How does this reflection apply to us? What does God’s general call and the more particular prophetic call mean for us? First of all, in the same way that Israel was called by God, so too is the Church. What is the Church’s general calling? Today’s second reading has the answer. Paul says, “So faith, hope, love remain, these three; but the greatest of these is love.” The general call of the Church is Love. Paul’s description of Love becomes an invitation to believers on how the general call to love must be lived out by individual believers. Paul says, “Love is patient, love is kind. It is not jealous, pompous, inflated, or rude. It does not seek its own interests, is not quick-tempered, does not brood over injury, does not rejoice over wrongdoing but rejoices with the truth. It bears all things, believes all things, hopes all things, endures all things.” Paul would emphasize the absolute necessity of Love characterizing Christian life by saying, “If I speak in human and angelic tongues, if I have all faith so as to move mountains, and if I give away everything I own but do not have love, I am resounding gong, a clashing symbol, and I am nothing.” To live out Paul’s description is the most prophetic thing that the Church and Christians can do today. This is what Pope Francis means by asking the Church to be a Church of Mercy.
The mood of today’s first reading and Gospel reading make us aware of the challenge of the prophetic office. Prophets like, Jeremiah, Isaiah, Ezekiel, Amos, and the rest boldly and fearlessly called the nation and its rulers to fidelity. They were uncompromising in the way they lived out their call. In fact, most of the prophets faced staunch opposition, persecution, and ultimately death. The fate of Jesus was not any different. Today’s Gospel reading describes the initial rejection of Jesus which began in his own hometown. You would think that if you are the most loving person that you would also be the most loved person. The prophets’ lives and Jesus’ life teach us that this is not the case. Evil is powerful. Rebellion is real. Selfishness is easier. Self-preservation is a forceful instinct. Conversion is difficult. In our world, the most loving person may become the most opposed person. This is an irony, but it is true. If you love sincerely, expect to be opposed. It is part of the prophetic calling. Even Pope Francis is not spared.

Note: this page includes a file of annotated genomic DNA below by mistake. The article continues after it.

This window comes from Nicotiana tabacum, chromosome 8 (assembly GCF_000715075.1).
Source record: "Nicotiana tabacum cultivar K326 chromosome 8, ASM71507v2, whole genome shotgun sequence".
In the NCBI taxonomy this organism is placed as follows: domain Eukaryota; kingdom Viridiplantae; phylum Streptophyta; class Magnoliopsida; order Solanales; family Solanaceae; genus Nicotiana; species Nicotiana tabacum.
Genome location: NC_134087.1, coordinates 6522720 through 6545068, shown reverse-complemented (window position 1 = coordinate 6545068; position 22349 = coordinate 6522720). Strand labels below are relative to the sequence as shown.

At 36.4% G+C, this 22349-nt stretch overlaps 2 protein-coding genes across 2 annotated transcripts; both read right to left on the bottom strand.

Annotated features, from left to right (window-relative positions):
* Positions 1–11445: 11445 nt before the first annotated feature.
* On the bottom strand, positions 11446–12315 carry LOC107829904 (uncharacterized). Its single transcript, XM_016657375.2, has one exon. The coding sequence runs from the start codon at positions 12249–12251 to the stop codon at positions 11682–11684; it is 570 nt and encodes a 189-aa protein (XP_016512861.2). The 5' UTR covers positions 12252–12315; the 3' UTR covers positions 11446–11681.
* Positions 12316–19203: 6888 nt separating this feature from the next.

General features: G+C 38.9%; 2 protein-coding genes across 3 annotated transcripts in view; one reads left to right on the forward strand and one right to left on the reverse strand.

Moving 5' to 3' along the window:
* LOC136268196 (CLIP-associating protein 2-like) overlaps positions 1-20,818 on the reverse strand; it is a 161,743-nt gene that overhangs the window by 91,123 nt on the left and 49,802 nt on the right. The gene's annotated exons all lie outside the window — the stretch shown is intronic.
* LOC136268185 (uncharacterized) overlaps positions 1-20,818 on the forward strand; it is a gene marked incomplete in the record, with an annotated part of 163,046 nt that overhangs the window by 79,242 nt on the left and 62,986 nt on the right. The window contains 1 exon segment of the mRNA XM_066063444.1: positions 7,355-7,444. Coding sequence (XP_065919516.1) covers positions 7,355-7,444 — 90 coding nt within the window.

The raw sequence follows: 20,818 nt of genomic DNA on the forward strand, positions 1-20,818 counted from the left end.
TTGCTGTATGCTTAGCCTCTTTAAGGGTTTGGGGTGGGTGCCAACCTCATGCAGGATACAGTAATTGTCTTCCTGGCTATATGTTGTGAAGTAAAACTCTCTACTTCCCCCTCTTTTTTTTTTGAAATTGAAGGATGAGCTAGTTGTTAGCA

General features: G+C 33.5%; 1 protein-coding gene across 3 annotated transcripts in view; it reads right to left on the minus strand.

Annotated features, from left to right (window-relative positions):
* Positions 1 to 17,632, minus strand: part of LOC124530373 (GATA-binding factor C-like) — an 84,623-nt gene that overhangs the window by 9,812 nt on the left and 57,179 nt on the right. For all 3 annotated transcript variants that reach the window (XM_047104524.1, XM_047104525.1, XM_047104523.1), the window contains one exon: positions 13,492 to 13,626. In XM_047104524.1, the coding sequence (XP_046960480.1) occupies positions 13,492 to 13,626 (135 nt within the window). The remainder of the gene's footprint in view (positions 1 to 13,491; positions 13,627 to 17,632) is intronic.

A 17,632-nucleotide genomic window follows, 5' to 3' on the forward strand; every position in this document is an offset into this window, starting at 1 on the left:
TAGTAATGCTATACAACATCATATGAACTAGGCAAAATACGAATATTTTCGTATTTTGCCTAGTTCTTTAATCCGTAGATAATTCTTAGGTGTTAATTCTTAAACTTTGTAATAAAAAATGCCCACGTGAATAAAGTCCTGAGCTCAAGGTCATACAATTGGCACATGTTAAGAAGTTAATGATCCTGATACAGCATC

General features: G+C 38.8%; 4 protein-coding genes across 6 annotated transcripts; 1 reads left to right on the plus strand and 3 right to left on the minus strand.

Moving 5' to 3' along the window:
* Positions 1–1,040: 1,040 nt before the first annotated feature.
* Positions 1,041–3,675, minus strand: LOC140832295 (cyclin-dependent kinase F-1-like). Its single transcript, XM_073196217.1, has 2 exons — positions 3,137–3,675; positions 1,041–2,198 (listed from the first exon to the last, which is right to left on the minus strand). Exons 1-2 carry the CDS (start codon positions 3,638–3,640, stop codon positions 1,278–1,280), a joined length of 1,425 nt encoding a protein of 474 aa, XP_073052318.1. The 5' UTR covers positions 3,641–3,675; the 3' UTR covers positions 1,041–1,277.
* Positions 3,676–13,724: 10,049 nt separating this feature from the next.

Let us end this homily with the opening prayer for today’s mass: “Grant us, Lord our God, that we may honor you with all our mind, and love everyone in truth of heart. Through our Lord Jesus Christ, your Son, who lives and reigns with you in the unity of the Holy Spirit, God, for ever and ever.”
Fr. Satish Joseph was ordained in India in 1994 and incardinated into the archdiocese of Cincinnati in 2008. He has a Masters in Communication and Doctorate in Theology from the University of Dayton. He is presently Pastor at Immaculate Conception and St. Helen parishes in Dayton, OH. He is also the founder Ite Missa Est ministries (www.itemissaest.org) and uses social media extensively for evangelization. He is also the founder of MercyPets (www.mercypets.org) — a charitable fund that invites pet-owners to donate a percent of their pet expenses to alleviate child hunger. MercyPets is active in four countries since its founding in December 2017. Apart from serving at the two parishes, he facilitates retreats, seminars and parish missions.